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BW Businessworld

Cheque’s Not In The Mail

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With the slowdown in retail finance activities, the Rs 8,000-crore express courier service industry has been forced to drop pace, too.

Previously, BFSI (banking, financial services, insurance) businesses were clocking 33 per cent growth in annual revenues. But, "in the financial year 2009, growth in the BFSI sector has been in single digits", says Ashis Nain, chairman and managing director of Express It, a major player in the courier service industry.

The cause is not too difficult to understand. The BFSI segment gave the industry business such as delivering welcome kits, debit and credit cards, contract notes, policy documents, dividend warrants, annual reports and mutual fund statements. But, "credit card volumes have fallen 20 per cent in recent times, thanks to credit aversion among banks," says Malcolm Monteiro, senior vice-president and South Asia director for DHL Express.

Equity-linked investment products, which were doing very well in the past, are also avoided by retail investors now. For the six month period from January-June 2009, only Rs 3,300 crore of equity money, on a net basis, entered the mutual fund industry. This is less than what single equity NFOs (new fund offerings) used to collect a few years ago.

Things are no better with Unit linked insurance policies (Ulips) or direct equity investments by retail investors. As such, express courier market leader Blue Dart and Express It, which derive 25 per cent and 90 per cent of their business respectively from the BFSI sector, can do little more than cross their fingers for now.

In the meanwhile, pricing is crucial. "The low-margin, high-volume business largely means that scale is very important to survive in this business," says Nain. On an average, a bank might be charged Rs 20-25 per transaction by the courier.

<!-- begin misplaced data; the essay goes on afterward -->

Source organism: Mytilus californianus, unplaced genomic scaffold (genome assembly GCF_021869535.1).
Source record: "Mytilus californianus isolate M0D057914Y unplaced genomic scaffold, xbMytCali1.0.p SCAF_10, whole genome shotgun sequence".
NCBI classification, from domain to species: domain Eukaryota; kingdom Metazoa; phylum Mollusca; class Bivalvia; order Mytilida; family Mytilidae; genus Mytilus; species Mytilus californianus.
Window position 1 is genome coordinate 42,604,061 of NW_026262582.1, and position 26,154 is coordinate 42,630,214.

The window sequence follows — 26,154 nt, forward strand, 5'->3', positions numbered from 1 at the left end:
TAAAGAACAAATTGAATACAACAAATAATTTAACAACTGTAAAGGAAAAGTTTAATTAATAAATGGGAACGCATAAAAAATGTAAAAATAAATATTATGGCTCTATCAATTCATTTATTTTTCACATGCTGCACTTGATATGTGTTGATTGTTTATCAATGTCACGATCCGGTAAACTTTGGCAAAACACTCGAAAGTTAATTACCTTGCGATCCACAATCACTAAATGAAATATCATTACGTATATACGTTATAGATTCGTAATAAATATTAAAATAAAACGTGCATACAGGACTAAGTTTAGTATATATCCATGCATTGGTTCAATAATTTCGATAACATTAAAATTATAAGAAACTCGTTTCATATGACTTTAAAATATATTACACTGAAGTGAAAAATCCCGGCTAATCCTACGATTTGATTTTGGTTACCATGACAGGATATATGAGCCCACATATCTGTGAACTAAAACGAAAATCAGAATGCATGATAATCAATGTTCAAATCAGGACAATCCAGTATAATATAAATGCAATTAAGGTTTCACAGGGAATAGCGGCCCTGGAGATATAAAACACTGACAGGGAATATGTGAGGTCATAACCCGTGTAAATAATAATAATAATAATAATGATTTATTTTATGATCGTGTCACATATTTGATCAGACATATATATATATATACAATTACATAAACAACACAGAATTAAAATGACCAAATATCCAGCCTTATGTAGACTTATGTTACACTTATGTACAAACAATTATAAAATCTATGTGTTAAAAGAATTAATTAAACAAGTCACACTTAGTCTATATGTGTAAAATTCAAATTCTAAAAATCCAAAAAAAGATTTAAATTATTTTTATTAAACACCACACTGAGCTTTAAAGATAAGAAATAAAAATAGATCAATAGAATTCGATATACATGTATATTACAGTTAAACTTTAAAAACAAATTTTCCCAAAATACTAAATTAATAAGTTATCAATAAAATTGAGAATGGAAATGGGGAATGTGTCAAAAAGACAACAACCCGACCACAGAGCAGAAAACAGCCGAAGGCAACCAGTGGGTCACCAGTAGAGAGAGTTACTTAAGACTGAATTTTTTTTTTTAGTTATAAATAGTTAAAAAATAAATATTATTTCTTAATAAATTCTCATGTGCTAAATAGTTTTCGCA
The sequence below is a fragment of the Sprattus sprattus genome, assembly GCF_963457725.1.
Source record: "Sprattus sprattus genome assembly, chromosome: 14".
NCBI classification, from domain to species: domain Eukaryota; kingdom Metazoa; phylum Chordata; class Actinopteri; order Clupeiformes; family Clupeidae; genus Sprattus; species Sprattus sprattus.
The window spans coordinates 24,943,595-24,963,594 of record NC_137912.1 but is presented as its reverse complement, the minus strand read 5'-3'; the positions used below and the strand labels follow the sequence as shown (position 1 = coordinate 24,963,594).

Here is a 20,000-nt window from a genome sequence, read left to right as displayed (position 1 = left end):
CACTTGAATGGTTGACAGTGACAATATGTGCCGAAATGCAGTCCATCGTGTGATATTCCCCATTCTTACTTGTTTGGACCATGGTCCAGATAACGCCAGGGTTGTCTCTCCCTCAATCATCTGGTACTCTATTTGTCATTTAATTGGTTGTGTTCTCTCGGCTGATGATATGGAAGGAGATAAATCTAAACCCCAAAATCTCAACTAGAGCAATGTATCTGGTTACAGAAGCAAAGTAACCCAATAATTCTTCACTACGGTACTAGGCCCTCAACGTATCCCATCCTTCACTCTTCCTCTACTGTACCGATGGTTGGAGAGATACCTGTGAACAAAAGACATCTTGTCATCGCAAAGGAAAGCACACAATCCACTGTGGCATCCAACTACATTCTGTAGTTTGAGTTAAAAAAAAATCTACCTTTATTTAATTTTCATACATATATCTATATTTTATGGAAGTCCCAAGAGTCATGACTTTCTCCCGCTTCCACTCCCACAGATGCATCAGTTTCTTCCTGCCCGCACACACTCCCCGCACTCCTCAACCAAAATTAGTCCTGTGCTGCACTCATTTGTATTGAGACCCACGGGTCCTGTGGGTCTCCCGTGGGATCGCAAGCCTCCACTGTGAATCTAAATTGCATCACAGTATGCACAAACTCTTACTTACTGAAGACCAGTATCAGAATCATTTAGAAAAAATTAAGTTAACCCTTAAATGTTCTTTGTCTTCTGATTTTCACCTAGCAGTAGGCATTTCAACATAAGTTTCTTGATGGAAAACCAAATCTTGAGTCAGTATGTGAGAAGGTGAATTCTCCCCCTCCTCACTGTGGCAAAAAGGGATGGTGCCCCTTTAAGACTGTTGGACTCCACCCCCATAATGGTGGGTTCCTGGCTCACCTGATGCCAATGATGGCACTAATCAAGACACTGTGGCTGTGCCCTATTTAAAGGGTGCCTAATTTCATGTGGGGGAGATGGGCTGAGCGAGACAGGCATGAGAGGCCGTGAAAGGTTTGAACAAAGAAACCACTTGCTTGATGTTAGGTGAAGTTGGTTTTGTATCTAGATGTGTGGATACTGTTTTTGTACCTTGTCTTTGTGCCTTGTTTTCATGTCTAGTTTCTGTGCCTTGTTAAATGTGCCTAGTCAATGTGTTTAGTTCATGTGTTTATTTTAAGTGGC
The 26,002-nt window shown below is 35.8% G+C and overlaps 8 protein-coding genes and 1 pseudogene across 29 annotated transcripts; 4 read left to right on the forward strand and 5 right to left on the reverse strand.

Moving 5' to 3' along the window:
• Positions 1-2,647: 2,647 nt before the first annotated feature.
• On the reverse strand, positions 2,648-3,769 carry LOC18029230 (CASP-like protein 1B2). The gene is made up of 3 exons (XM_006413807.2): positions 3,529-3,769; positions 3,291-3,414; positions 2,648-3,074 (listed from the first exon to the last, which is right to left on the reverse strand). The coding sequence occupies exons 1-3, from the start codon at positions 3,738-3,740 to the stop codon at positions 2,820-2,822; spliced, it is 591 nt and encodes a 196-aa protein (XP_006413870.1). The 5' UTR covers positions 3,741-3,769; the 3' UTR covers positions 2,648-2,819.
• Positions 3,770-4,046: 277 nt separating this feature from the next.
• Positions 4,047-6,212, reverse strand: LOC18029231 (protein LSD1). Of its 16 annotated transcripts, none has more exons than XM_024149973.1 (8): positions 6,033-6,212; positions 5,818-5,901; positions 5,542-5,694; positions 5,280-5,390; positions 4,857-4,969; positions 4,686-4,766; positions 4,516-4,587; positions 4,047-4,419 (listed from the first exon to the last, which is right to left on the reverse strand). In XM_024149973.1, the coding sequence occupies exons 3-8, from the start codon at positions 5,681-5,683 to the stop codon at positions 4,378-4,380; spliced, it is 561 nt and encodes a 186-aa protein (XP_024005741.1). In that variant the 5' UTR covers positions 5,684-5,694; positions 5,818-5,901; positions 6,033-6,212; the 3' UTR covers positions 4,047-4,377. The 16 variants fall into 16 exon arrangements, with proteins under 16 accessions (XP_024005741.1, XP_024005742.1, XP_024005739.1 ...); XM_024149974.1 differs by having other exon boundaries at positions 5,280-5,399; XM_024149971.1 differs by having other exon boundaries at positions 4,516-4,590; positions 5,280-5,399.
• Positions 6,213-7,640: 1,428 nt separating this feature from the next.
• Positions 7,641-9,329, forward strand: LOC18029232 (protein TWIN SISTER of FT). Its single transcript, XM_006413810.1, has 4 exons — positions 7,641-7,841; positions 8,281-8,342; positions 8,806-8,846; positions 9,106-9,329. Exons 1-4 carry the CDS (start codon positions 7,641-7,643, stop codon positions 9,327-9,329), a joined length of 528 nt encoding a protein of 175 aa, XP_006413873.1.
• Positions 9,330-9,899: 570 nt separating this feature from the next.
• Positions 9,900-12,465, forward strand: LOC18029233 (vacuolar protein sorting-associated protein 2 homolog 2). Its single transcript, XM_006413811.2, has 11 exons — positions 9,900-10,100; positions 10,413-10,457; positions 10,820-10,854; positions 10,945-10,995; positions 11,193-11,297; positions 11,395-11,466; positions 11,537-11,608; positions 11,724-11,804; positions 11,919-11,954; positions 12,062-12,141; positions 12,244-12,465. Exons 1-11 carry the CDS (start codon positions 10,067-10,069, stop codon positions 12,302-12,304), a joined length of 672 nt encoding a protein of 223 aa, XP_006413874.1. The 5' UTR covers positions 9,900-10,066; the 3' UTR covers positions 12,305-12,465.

Also, in the express courier segment, having a broader national presence helps. Typically, an enterprise prefers dealing with fewer courier companies, even though there are niche local players who also survive. The ‘bulk and break' model preferred by many banks also helps local couriers. Dispatches for a single location, say, Goa, are aggregated through a bulk delivery from the hub, say, Mumbai, and then dispatched through a local player, which helps save on costs. There are 4,500-odd courier companies working in layers within the industry; many of them have single-location offices.

"Innovation is the new buzzword," says Nain. Festive deliveries, such as DHL's Rakhi Express for delivering rakhis during the recently concluded festival of rakshabandhan, offer the occasional booster to the business.

"With our ability to track individuals and their addresses, credit collection on behalf of banks for a fee, and KYC (know your client) forms are newer areas in which we could venture out," says Nain.

Yet, the future is not all bleak. As the government plans for financial inclusion, bank accounts are expected to swell to 600 million, up from the present 300 million. With PSU banks moving towards automation and setting up more ATMs, debit cards show the promise of providing a lot more business.

muthukumar at kailasam at abp dot in

(This story was published in Businessworld Issue Dated 24-08-2009)